Truth;" in which he re-asserts those gested, we believe, by Dr. Bogue · principles which cannot be too himself, that it was most important much enforced on the attention of to circulate, in France and Belgium, the religious public at the present a large edition of the French New moment.

Testament, with a suitable prelimi. About the same time, the Mis- nary dissertation on the evidences sionary Society's Directors wise- of its divine inspiration. This proly resolved to place their fu- posal was deemed important, and ture Missionaries under a course its projector was naturally requestof preparatory studies, and in de- ed to prepare the intended introliberating on the best means of duction. This led to the publicaestablishing the proposed semi- tion of his " Essay on the Authority nary, they observe, in their report of the New Testament ;" a work for 1801, - the superintendence of which condenses a great mass of a person of eminent abilities, of evidence into a small volume, and exemplary piety, and of a true places it in a most perspicuous and missionary spirit, seemed to be an convincing light, and which claims acquisition, first in order and im- the attentive perusal of every inportance in this business. With telligent Christian.. these views, they were directed to The providence of God having. their reverend brother, Dr. Bogue, however, by the cessation of a whose laudable zeal and efficient destructive war between this coun

try and France, in October, 1801, title of “ Report of a Deputation unexpectedly opened that country from the Hibernian Society, respectto the agents of the Missionary ing the Religious State of Ireland,Society, it was resolved to send a and produced an impression upon deputation to Paris and the de- the public mind, powerful enough to partments, to promote the intended place that Society amongst the most publication. Dr. Bogue had tra- effective for the reformation of the velled, when young, in France and popish inhabitants of that country. the Netherlands, and having ac- Napoleon Buonaparte having quired a command of the French succeeded in dragging “ his most language, was too well qualified and Holy Lord, Pope Pius the VII.” too deeply interested, to be over- to Paris, to figure in the pageant looked; he therefore was appointed, of his self-performed coronation, with other gentlemen, to this diffi- he rewarded his holiness and the cult mission. They, however, suc- popish clergy, by authorising “ a ceeded beyond their best hopes; a Catechism for the use of all the respectable member of the Legisla. Churches in the French empire ; tive Assembly engaged to trans.. which contained a revival, in the late the Essay into French; and an 19th century, of the absurdities Italian bishop, disgusted with the which the Romish Church had absurdities of Papacy, was willing taught in the darkest ages. This to engage with his Protestant fel. was a document to Dr. Bogue of low Christians, by translating it melancholy interest. He saw in into his own language. Many it a cloud which was again to darother plans of extensive promise ken a sky, which he trusted the rewere suggested by the deputation volutionary storm had cleared for on its return, but the short dura- for ever, yet he did not tion of peace closed again those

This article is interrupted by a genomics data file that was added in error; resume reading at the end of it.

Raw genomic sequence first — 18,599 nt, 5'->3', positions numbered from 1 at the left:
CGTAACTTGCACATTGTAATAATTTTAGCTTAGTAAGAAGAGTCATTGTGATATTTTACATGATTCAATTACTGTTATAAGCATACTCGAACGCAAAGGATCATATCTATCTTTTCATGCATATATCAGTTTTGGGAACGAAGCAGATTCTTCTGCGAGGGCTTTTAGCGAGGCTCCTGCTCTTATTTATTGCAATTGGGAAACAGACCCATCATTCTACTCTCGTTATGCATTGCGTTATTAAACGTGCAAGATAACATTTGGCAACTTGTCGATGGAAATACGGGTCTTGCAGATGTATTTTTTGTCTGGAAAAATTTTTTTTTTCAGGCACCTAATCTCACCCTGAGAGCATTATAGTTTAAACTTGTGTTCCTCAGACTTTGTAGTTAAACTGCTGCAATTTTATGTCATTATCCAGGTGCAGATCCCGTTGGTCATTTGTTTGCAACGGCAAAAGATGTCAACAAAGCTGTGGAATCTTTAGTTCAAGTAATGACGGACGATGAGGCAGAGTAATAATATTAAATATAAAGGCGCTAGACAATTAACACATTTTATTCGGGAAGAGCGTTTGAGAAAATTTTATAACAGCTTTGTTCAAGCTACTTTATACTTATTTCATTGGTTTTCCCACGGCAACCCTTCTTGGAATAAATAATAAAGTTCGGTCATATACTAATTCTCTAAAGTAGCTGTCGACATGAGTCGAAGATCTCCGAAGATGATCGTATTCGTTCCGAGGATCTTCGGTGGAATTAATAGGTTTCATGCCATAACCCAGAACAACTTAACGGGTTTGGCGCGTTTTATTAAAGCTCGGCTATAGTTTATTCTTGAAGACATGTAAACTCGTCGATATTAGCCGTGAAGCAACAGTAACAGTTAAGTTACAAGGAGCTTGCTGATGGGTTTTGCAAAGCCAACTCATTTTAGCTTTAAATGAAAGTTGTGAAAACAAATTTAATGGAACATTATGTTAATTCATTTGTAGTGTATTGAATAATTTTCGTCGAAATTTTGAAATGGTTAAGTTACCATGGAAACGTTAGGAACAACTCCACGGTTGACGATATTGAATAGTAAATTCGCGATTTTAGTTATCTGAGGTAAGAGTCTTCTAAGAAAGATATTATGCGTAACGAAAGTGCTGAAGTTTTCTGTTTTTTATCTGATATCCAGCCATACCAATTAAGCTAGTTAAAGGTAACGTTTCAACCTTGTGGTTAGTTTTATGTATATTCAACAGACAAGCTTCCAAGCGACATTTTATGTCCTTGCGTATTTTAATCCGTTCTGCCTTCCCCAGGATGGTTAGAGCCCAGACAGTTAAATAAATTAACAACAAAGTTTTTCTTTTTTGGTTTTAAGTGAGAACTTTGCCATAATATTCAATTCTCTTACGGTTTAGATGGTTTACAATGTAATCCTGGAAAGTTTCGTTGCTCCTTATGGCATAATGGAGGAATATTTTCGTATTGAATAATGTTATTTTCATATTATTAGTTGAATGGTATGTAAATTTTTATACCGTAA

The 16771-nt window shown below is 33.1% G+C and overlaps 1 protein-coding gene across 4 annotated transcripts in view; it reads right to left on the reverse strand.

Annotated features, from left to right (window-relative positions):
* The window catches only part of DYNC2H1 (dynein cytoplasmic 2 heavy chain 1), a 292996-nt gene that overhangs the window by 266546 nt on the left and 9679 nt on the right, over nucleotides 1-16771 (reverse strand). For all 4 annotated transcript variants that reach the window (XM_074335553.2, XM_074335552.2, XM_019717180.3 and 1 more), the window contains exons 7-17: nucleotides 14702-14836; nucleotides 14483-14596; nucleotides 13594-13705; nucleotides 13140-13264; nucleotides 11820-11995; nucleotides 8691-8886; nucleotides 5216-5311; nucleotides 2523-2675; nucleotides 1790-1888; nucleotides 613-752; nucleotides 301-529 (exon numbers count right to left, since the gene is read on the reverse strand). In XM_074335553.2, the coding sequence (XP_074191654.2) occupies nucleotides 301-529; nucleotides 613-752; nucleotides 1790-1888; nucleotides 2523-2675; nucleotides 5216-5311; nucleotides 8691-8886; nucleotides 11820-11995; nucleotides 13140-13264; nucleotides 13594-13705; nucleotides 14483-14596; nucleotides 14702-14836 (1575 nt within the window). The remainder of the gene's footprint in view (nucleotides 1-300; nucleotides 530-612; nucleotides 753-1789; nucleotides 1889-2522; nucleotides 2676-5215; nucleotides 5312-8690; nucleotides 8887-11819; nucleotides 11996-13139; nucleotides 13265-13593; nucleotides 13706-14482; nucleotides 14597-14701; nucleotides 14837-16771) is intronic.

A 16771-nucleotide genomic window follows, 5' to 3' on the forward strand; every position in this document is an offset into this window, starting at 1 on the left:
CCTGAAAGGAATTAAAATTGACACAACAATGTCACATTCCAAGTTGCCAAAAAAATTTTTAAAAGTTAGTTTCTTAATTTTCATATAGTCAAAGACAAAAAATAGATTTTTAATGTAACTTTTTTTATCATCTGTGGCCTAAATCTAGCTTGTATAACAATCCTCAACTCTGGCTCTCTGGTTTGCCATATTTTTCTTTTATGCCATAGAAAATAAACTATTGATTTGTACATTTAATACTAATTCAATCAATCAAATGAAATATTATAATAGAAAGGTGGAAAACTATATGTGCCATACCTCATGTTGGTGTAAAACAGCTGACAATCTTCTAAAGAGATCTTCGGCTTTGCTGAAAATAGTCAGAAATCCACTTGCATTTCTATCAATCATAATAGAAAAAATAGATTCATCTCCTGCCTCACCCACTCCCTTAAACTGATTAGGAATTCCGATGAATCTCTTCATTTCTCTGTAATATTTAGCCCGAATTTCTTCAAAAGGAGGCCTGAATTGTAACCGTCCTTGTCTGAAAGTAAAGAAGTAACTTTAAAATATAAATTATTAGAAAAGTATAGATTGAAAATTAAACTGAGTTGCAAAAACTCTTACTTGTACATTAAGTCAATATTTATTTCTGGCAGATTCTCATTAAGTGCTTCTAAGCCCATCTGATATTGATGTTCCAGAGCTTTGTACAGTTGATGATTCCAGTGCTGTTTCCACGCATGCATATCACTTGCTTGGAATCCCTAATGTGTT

- bate a jot fields of usefulness which had been

Of heart or hopeopened before them.

but obtained its translation, and The neglected and deplorable gave it to the British public, with state of our sister country, Ireland, an introduction and notes, which justly attracted the attention of display his abhorrence of popery, English Protestants at the close of and his confident expectation of its the year 1806, and led to the for- final overthrow. The following mation of the Hibernian Society, passage is selected from the former, for the diffusion of religious know- as it presents us with the grounds ledge in Ireland. The committee to hope, that even the increased were intreated, by their Irish cor- zeal of the Bourbon priests will not respondents, to send to that coun- be able to destroy what was obtry a deputation to obtain the re- tained for the cause of religious quired information on the spot; liberty at so fearful a cost. and in the summer of 1807, Dr. " That popery will, by the ineans now Bogue was associated with the Rev. Messrs. Charles and Hughes,

its former strength, is extremely question

able. A certain man of old spat in an idol's and S. Mills, Esq. in visiting it. face. The man was put to death ; but the The tour occupied the party about idol was worshipped no more. For near a month, and it designedly lay twelve years, every idol in France was spit through some of the most miserable

upon by the multitude; how difficult must

it be to bring them to worship these again? • and unfrequented districts. In the Besides, the disuse of the Romish worship

cities, they obtained that class of by the rising generation, has left their information, which the cabins of minds empty of any veneration for popery wild Connaught could not furnish,